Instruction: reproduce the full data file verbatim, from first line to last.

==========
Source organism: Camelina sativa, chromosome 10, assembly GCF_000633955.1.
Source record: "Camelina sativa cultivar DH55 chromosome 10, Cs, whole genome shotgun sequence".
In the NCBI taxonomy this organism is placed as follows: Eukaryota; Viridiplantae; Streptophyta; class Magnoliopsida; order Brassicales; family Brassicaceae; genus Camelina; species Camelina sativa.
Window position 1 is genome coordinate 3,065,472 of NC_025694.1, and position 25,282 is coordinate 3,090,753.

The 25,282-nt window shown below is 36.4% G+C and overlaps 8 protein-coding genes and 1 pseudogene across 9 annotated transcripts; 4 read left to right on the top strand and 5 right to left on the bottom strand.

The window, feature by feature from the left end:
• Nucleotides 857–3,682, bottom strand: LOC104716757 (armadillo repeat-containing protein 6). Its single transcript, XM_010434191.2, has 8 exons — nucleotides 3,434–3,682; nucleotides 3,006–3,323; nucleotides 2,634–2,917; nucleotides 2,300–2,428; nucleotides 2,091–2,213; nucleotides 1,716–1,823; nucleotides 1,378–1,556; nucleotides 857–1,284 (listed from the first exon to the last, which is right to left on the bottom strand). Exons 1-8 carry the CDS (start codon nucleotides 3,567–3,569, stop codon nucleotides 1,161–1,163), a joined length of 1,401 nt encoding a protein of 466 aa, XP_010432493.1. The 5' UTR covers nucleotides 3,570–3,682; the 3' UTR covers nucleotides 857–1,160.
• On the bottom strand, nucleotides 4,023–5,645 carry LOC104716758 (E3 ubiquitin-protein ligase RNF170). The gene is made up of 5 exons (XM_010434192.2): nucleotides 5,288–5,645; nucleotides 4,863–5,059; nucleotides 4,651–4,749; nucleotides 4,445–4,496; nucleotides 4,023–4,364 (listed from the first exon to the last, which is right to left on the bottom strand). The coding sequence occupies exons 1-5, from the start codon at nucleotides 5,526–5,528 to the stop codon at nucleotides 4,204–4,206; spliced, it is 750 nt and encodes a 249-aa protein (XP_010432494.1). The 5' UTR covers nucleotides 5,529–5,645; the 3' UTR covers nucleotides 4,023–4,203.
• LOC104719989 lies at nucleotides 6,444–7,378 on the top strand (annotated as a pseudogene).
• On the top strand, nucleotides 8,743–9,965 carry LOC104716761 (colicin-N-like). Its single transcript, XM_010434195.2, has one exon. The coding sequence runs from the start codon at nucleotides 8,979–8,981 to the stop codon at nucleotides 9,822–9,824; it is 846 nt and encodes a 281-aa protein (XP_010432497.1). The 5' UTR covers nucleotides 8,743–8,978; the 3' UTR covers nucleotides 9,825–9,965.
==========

Source organism: Camelina sativa, chromosome 10, assembly GCF_000633955.1.
Source record: "Camelina sativa cultivar DH55 chromosome 10, Cs, whole genome shotgun sequence".
In the NCBI taxonomy this organism is placed as follows: Eukaryota; Viridiplantae; Streptophyta; class Magnoliopsida; order Brassicales; family Brassicaceae; genus Camelina; species Camelina sativa.
Window position 1 is genome coordinate 3,065,472 of NC_025694.1, and position 25,282 is coordinate 3,090,753.

The 25,282-nt window shown below is 36.4% G+C and overlaps 8 protein-coding genes and 1 pseudogene across 9 annotated transcripts; 4 read left to right on the top strand and 5 right to left on the bottom strand.

The window, feature by feature from the left end:
• Nucleotides 857–3,682, bottom strand: LOC104716757 (armadillo repeat-containing protein 6). Its single transcript, XM_010434191.2, has 8 exons — nucleotides 3,434–3,682; nucleotides 3,006–3,323; nucleotides 2,634–2,917; nucleotides 2,300–2,428; nucleotides 2,091–2,213; nucleotides 1,716–1,823; nucleotides 1,378–1,556; nucleotides 857–1,284 (listed from the first exon to the last, which is right to left on the bottom strand). Exons 1-8 carry the CDS (start codon nucleotides 3,567–3,569, stop codon nucleotides 1,161–1,163), a joined length of 1,401 nt encoding a protein of 466 aa, XP_010432493.1. The 5' UTR covers nucleotides 3,570–3,682; the 3' UTR covers nucleotides 857–1,160.
• On the bottom strand, nucleotides 4,023–5,645 carry LOC104716758 (E3 ubiquitin-protein ligase RNF170). The gene is made up of 5 exons (XM_010434192.2): nucleotides 5,288–5,645; nucleotides 4,863–5,059; nucleotides 4,651–4,749; nucleotides 4,445–4,496; nucleotides 4,023–4,364 (listed from the first exon to the last, which is right to left on the bottom strand). The coding sequence occupies exons 1-5, from the start codon at nucleotides 5,526–5,528 to the stop codon at nucleotides 4,204–4,206; spliced, it is 750 nt and encodes a 249-aa protein (XP_010432494.1). The 5' UTR covers nucleotides 5,529–5,645; the 3' UTR covers nucleotides 4,023–4,203.
• LOC104719989 lies at nucleotides 6,444–7,378 on the top strand (annotated as a pseudogene).
• On the top strand, nucleotides 8,743–9,965 carry LOC104716761 (colicin-N-like). Its single transcript, XM_010434195.2, has one exon. The coding sequence runs from the start codon at nucleotides 8,979–8,981 to the stop codon at nucleotides 9,822–9,824; it is 846 nt and encodes a 281-aa protein (XP_010432497.1). The 5' UTR covers nucleotides 8,743–8,978; the 3' UTR covers nucleotides 9,825–9,965.